After another terrific fishing session on Wednesday, I had to get back out there, as soon as possible. I had time for a quick morning fish on Friday. Friday was full moon and the tide would be difficult. It would be a 2.2 metre high at 9.36 am. The bigger high (2.6m) is currently at night. We would start with a south westerly breeze, then, a northerly wind was forecast to blow in, in the late morning. Thursday was a great day, weather wise and it was also Anzac Day, so I would expect the area to have been thoroughly fished.
Full moon fishing can be difficult for a number of reasons. It is often the trigger, at spawning time for fish to school up. But the big tidal movement stirs up the weed and debris and can disperse the fish over a very wide area.
I arrived just before dawn and fish around under the bridge. I did not have much success so, as soon as the horizon started to glow, I moved south, past the oyster jetty to try the drain that runs round the corner from Sandstone Point. Unfortunately, there was not yet enough water running through the drain. So, I moved further out in the direction of the green channel marker.
I was fishing with a GULP Jerkshad in the Satay Chicken colour and just before dawn, I caught a small flathead. This one would have been a just under the legal size of 40cm. Once the sun came up, I could see it had been sitting in a sandy patch, amongst the weed beds. I continued in the area and after a few more casts and I soon had another fish on. After brief fight, this one spat the jighead out.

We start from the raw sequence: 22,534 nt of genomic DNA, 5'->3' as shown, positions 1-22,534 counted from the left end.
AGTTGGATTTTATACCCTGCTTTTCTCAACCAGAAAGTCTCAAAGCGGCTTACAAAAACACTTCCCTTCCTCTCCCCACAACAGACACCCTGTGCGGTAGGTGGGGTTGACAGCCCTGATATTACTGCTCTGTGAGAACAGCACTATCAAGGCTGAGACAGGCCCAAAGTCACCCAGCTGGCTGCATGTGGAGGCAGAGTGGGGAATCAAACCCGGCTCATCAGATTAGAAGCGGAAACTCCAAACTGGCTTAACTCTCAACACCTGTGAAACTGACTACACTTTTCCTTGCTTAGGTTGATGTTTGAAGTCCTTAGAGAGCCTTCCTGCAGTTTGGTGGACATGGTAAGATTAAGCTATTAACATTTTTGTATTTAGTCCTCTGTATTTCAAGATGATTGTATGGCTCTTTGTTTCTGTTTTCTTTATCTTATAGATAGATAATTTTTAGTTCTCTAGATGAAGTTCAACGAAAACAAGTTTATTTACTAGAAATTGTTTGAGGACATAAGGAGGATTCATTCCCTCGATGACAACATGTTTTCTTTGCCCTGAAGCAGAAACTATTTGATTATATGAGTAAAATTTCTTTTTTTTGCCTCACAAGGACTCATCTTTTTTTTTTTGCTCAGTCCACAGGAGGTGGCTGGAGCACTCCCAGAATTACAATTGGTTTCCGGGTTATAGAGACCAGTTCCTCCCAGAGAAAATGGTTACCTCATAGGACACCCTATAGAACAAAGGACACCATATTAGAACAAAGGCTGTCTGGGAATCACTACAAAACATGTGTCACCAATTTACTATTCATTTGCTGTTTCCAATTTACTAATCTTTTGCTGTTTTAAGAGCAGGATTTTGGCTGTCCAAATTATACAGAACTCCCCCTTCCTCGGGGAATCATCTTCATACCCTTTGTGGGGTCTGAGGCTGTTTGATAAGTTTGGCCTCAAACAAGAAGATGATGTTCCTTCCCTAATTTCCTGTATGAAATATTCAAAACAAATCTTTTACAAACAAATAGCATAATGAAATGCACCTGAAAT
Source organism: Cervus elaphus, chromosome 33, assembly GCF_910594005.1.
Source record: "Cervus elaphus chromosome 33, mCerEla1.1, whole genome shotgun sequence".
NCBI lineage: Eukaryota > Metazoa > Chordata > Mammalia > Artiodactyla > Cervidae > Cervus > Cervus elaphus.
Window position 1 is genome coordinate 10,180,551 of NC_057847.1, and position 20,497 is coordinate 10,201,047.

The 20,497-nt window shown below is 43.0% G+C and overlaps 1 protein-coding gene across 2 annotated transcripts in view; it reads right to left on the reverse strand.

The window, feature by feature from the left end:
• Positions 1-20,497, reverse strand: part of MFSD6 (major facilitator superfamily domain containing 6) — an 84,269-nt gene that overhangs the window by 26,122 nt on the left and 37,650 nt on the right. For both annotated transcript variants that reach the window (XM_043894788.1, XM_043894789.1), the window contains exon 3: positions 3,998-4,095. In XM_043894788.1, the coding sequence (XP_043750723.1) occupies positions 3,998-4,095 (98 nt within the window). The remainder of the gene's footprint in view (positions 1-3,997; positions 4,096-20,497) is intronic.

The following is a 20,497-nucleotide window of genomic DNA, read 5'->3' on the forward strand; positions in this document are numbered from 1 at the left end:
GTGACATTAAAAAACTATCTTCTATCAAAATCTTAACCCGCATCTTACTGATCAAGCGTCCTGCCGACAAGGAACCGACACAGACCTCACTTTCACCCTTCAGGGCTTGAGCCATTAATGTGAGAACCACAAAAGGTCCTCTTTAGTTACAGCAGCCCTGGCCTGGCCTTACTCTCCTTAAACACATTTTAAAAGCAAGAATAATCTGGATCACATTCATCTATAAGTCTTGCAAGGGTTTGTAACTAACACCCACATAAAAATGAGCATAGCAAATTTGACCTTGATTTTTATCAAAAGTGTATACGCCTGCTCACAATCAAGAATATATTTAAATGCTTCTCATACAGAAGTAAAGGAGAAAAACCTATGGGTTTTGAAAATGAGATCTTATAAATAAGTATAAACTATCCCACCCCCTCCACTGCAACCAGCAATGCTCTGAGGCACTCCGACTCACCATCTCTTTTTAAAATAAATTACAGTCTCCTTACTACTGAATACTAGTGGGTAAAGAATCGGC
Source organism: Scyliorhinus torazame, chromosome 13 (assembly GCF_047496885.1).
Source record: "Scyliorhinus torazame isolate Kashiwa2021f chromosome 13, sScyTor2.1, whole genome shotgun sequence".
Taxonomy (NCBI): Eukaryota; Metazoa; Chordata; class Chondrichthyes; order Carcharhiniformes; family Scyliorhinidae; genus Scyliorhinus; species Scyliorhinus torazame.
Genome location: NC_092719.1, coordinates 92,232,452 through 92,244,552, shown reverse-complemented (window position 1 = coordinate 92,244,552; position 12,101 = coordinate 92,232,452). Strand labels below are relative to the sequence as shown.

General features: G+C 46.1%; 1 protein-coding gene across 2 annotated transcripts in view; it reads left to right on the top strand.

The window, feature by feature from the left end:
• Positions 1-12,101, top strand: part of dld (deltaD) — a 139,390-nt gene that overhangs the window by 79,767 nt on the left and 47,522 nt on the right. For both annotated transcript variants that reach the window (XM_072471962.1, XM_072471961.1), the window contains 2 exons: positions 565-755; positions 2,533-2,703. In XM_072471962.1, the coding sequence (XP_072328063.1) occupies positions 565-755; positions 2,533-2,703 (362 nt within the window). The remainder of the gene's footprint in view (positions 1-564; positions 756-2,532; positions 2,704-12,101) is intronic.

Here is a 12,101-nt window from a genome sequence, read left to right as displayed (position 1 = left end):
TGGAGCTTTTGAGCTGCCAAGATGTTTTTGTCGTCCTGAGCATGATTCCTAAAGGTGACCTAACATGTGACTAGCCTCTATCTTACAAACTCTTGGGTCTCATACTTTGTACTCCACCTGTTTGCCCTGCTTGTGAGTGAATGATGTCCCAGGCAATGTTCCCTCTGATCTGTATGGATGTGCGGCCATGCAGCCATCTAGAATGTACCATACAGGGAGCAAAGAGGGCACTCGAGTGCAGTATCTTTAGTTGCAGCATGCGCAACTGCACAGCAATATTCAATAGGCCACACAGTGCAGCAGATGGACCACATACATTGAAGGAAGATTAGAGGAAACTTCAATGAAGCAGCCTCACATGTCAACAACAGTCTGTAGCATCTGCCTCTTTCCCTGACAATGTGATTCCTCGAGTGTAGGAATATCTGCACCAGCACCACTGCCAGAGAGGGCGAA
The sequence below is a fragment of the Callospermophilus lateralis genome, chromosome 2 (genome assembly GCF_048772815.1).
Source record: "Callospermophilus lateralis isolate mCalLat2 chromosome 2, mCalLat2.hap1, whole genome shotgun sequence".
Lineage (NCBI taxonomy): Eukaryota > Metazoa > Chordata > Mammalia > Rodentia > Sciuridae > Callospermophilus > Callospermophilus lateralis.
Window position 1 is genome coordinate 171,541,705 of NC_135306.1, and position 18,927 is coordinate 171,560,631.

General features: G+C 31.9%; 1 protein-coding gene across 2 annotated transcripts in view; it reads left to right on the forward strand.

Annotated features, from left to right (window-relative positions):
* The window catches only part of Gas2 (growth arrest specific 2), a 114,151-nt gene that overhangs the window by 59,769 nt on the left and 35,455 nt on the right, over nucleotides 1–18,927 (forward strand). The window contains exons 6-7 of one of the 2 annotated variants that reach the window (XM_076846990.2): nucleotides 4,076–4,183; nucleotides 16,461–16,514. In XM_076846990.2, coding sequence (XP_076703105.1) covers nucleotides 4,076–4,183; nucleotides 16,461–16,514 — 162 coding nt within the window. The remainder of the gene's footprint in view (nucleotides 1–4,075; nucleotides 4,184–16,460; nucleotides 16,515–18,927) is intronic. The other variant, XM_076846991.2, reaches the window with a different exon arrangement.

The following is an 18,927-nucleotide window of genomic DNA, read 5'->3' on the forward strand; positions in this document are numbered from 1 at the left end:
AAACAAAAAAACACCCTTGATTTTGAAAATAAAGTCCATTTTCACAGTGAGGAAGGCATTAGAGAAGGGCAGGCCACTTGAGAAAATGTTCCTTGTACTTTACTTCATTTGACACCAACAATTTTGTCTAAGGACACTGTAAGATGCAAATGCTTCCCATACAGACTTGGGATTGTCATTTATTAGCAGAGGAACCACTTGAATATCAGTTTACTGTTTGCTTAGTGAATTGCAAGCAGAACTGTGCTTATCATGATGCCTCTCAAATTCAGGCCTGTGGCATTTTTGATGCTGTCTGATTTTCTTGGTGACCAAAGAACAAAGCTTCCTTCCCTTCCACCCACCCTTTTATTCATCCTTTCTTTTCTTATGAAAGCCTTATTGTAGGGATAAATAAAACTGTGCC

I was now stuck in the incoming tide conundrum. The tide was coming up fast, pushing me away from the area I wanted to fish – which was the main edge of the weed and sandbanks. This was out of casting reach and there was not yet enough water on the flats for the fish to have moved up.
I swapped to a GULP 4” Minnow in the Watermelon Pearl colour to see if a more ‘natural’ colour would be more effective. I cast around at any area of sand amongst the weed and I caught one more flathead – about the same size as the others, over the next hour.
At about 9.00 am I had to give up. Perhaps the full moon tides had dispersed the fish or maybe they were just schooled up, out of reach. I would be back again soon.